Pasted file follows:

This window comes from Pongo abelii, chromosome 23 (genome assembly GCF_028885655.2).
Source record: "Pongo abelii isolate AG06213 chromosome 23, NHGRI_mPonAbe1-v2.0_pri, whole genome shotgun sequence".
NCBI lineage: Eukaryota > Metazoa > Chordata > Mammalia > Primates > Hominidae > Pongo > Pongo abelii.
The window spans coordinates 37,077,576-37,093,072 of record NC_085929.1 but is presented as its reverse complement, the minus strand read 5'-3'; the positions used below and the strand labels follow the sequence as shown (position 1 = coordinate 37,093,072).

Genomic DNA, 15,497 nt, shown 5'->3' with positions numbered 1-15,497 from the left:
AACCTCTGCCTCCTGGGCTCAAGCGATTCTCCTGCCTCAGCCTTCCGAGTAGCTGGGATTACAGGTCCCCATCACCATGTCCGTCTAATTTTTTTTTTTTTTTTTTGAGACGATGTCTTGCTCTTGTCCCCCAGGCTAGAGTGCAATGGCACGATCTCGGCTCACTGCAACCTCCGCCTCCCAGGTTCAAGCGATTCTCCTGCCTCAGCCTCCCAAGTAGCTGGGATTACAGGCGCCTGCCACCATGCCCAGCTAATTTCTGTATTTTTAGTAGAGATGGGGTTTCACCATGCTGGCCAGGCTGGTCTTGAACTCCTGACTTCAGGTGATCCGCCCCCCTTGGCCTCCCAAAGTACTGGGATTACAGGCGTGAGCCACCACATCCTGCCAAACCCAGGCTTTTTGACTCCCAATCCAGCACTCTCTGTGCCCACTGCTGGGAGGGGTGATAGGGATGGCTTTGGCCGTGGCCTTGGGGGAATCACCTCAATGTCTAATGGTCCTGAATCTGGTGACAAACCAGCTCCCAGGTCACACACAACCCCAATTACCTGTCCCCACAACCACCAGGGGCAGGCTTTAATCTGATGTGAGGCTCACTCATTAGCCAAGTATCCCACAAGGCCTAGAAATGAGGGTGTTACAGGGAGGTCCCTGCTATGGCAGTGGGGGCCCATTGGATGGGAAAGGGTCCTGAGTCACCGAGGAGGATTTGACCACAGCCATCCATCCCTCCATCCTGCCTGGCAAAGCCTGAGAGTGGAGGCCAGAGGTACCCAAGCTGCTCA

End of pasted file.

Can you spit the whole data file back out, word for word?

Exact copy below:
This window comes from Pongo abelii, chromosome 23 (genome assembly GCF_028885655.2).
Source record: "Pongo abelii isolate AG06213 chromosome 23, NHGRI_mPonAbe1-v2.0_pri, whole genome shotgun sequence".
NCBI lineage: Eukaryota > Metazoa > Chordata > Mammalia > Primates > Hominidae > Pongo > Pongo abelii.
The window spans coordinates 37,077,576-37,093,072 of record NC_085929.1 but is presented as its reverse complement, the minus strand read 5'-3'; the positions used below and the strand labels follow the sequence as shown (position 1 = coordinate 37,093,072).

Genomic DNA, 15,497 nt, shown 5'->3' with positions numbered 1-15,497 from the left:
AACCTCTGCCTCCTGGGCTCAAGCGATTCTCCTGCCTCAGCCTTCCGAGTAGCTGGGATTACAGGTCCCCATCACCATGTCCGTCTAATTTTTTTTTTTTTTTTTTGAGACGATGTCTTGCTCTTGTCCCCCAGGCTAGAGTGCAATGGCACGATCTCGGCTCACTGCAACCTCCGCCTCCCAGGTTCAAGCGATTCTCCTGCCTCAGCCTCCCAAGTAGCTGGGATTACAGGCGCCTGCCACCATGCCCAGCTAATTTCTGTATTTTTAGTAGAGATGGGGTTTCACCATGCTGGCCAGGCTGGTCTTGAACTCCTGACTTCAGGTGATCCGCCCCCCTTGGCCTCCCAAAGTACTGGGATTACAGGCGTGAGCCACCACATCCTGCCAAACCCAGGCTTTTTGACTCCCAATCCAGCACTCTCTGTGCCCACTGCTGGGAGGGGTGATAGGGATGGCTTTGGCCGTGGCCTTGGGGGAATCACCTCAATGTCTAATGGTCCTGAATCTGGTGACAAACCAGCTCCCAGGTCACACACAACCCCAATTACCTGTCCCCACAACCACCAGGGGCAGGCTTTAATCTGATGTGAGGCTCACTCATTAGCCAAGTATCCCACAAGGCCTAGAAATGAGGGTGTTACAGGGAGGTCCCTGCTATGGCAGTGGGGGCCCATTGGATGGGAAAGGGTCCTGAGTCACCGAGGAGGATTTGACCACAGCCATCCATCCCTCCATCCTGCCTGGCAAAGCCTGAGAGTGGAGGCCAGAGGTACCCAAGCTGCTCA